EU to lift sanctions against Libya powerbroker
The European Union will lift sanctions imposed on the head of Libya's rival parliament, diplomatic sources told Reuters, in a move that could signal the body playing a lead role in negotiating a political settlement in the war-torn country.
Following the announcement in late August of a ceasefire by the UN-backed Government of National Accord (GNA), EU nations are now looking to reassert their role and counter Russia and Turkey's increasing military involvement in the conflict.
Aguila Saleh, the speaker of the eastern-based parliament, has been under US sanctions since 2016 for allegedly obstructing peace efforts. Yet in August, he echoed the GNA's calls for a ceasefire and the lifting of a seven-month blockade on oil facilities.
EU diplomats now recognise Saleh as a key powerbroker in the conflict and a person capable of bringing both sides in the conflict together.
Libya was plunged into chaos following the 2011 fall of longtime dictator Muammar Gaddafi, which has seen the country divided between the rival east and UN-backed west-based administrations.
The crisis worsened last year when militia leader Khalifa Haftar, who backs the rival Tobruk parliament, and is supported by Egypt, the UAE and Russia, launched an offensive to seize Tripoli.
The eastern commander was driven from the city's suburbs by the Turkish-backed GNA early this year. Fighting has now stalled around the Mediterranean city of Sirte, the gateway to Libya's eastern oil fields and export terminal.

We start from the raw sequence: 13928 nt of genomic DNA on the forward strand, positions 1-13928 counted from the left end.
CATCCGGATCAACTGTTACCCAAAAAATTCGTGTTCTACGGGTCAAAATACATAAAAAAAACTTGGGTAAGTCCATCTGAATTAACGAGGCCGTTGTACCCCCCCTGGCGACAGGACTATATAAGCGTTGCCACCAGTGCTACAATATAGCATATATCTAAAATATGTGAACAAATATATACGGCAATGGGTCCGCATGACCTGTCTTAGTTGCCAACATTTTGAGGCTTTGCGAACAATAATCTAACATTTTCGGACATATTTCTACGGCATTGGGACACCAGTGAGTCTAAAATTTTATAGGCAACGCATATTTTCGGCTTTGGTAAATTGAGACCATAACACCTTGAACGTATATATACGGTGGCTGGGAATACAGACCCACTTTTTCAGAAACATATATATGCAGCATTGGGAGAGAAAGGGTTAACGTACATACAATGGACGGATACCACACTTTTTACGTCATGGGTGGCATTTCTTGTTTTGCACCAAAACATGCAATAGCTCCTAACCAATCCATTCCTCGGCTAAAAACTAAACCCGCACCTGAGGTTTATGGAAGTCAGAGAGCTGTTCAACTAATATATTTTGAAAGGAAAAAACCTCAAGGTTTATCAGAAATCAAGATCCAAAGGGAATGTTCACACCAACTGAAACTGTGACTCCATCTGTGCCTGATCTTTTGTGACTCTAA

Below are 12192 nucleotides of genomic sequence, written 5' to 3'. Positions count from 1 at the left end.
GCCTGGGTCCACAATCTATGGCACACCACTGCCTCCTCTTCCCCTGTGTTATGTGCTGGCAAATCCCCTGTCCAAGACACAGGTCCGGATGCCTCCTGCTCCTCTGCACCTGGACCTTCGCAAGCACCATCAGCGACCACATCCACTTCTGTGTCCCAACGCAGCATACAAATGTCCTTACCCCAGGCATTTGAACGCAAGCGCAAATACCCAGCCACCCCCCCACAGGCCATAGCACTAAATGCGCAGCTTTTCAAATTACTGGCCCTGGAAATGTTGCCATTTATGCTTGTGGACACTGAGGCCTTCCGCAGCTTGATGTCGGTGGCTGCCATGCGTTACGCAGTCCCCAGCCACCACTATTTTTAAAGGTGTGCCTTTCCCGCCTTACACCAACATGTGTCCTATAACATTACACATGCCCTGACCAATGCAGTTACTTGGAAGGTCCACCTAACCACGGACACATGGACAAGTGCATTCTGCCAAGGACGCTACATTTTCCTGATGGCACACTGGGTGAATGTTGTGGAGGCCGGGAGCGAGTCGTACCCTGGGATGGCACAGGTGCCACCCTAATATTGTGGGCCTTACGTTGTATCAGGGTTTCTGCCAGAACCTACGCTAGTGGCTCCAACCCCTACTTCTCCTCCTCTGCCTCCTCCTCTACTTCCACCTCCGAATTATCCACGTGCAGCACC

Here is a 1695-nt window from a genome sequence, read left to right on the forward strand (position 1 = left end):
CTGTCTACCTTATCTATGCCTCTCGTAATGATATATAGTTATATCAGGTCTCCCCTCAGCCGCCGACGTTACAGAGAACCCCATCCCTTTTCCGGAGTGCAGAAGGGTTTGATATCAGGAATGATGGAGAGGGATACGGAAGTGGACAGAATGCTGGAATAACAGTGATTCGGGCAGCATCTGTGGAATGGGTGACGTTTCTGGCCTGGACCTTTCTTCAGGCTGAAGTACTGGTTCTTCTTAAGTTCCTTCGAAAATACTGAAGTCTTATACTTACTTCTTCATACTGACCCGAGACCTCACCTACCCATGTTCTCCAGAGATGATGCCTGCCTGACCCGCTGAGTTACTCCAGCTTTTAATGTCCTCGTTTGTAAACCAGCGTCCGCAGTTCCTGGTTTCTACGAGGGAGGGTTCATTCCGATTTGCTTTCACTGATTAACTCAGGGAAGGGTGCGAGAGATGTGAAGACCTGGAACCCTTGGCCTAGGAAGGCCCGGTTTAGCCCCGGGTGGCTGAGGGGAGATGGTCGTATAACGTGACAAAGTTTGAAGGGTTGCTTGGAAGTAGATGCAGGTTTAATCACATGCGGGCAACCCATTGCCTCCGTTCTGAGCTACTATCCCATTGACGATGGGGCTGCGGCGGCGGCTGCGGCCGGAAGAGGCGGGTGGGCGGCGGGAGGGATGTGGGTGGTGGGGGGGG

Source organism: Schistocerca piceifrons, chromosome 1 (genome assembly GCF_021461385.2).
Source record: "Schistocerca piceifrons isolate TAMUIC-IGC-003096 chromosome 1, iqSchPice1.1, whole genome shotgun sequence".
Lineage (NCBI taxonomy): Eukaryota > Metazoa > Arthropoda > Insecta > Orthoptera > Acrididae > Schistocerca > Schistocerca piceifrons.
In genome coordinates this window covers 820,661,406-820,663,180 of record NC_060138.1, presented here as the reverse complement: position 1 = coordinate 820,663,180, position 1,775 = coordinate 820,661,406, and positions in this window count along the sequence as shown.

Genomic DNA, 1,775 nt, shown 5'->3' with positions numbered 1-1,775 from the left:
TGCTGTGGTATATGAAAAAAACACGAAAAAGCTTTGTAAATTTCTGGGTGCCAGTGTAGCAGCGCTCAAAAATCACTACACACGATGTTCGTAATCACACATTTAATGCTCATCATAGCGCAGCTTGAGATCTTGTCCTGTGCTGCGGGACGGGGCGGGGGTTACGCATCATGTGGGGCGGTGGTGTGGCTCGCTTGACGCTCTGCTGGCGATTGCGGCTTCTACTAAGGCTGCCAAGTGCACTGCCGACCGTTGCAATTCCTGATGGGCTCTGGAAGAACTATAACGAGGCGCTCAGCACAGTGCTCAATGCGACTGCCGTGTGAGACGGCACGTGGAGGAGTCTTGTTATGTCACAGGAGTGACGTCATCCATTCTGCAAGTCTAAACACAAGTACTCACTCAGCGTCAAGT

Haftar has rebuked the GNA's calls to halt hostilities, standing in contrast to Saleh, whose ban on travel and freezing of assets EU states are now working to reverse. Similar sanctions imposed against the prime minister and president of a previous Tripoli administration, the General National Congress, will also be removed.
"We are heading towards a delisting of Saleh. It enables us to send a signal to 'spoilers' because frankly everybody is talking to him," one EU diplomat told Reuters.
Analysts say that Saleh is seen as a better counterbalance to Haftar and has won the favour of Egypt and Russia, who deem Haftar irrelevant after his campaign to seize the capital failed.
"Given that reality, other nations, including Europeans, are now joining the bandwagon. It is important to have one or more interlocutors that are not Haftar or his sons," Jalal Harchaoui, research fellow at the Clingendael Institute, told Reuters.
The bloc has also agreed in principle to sanction two Libyan individual and three companies, including those linked to the country's maritime and aviation sectors, part of wider efforts to enforce a much-violated UN arms embargo. Agreements could come later this month.
The process is stalled by delays from Cyprus, which is blocking all sanctions approval until the EU takes a tougher stance against Turkey in a dispute over energy resources in the Eastern Mediterranean.
Agencies contributed to this report.
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